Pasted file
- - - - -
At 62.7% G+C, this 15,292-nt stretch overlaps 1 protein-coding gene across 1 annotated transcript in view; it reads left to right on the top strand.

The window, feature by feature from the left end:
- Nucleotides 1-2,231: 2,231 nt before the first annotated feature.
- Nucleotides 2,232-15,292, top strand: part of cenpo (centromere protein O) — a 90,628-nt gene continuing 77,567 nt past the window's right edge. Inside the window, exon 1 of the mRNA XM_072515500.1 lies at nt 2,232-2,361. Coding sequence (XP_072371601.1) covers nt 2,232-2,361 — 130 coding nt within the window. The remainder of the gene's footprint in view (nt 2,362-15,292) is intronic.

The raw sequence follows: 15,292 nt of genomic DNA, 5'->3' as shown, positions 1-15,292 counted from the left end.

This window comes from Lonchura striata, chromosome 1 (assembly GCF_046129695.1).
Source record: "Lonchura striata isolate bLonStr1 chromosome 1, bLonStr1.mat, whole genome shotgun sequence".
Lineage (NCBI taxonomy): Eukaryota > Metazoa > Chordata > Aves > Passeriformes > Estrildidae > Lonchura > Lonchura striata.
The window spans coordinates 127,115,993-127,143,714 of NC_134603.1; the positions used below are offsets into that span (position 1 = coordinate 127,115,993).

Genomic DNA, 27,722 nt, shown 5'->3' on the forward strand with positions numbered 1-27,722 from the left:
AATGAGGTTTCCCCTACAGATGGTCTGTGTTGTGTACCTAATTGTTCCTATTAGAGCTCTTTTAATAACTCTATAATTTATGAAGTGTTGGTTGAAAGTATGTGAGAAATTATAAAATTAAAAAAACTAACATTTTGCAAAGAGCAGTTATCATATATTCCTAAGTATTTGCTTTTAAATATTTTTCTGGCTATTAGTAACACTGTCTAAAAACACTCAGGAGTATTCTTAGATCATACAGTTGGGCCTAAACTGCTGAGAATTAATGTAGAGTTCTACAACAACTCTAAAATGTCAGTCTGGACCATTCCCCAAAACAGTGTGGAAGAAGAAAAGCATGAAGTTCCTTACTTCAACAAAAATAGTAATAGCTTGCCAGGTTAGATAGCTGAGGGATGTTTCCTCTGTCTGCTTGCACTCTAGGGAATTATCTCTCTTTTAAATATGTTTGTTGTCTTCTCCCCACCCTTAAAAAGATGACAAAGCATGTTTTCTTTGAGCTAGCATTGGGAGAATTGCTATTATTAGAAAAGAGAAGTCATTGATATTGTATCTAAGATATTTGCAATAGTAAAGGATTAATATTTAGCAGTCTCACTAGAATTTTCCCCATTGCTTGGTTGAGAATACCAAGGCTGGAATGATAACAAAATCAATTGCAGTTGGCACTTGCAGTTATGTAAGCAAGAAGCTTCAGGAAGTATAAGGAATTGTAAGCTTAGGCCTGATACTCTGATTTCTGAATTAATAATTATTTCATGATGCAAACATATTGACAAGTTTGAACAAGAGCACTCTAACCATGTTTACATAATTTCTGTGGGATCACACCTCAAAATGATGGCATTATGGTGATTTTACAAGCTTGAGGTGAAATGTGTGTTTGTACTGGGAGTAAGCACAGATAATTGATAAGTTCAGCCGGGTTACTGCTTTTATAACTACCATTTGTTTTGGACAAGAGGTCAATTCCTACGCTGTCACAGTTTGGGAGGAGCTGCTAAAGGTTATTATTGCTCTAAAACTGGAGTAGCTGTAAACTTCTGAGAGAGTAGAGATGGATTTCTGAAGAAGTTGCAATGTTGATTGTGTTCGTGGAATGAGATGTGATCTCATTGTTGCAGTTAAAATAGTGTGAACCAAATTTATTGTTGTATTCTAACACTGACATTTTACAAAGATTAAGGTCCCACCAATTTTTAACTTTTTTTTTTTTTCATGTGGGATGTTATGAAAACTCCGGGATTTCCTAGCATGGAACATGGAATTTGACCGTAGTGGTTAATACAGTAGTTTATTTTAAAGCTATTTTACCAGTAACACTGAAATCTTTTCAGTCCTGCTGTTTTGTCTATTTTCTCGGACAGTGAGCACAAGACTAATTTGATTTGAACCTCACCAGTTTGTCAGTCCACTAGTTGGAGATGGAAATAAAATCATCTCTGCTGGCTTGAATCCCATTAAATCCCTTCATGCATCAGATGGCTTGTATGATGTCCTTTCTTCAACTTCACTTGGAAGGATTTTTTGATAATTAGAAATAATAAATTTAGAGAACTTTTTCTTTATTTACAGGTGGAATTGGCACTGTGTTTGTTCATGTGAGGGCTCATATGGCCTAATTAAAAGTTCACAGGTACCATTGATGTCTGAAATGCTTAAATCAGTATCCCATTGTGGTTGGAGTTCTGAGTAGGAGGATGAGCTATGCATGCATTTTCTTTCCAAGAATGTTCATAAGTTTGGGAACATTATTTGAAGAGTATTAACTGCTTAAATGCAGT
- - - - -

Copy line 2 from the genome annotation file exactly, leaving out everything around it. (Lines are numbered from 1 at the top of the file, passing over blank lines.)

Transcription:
The window, feature by feature from the left end: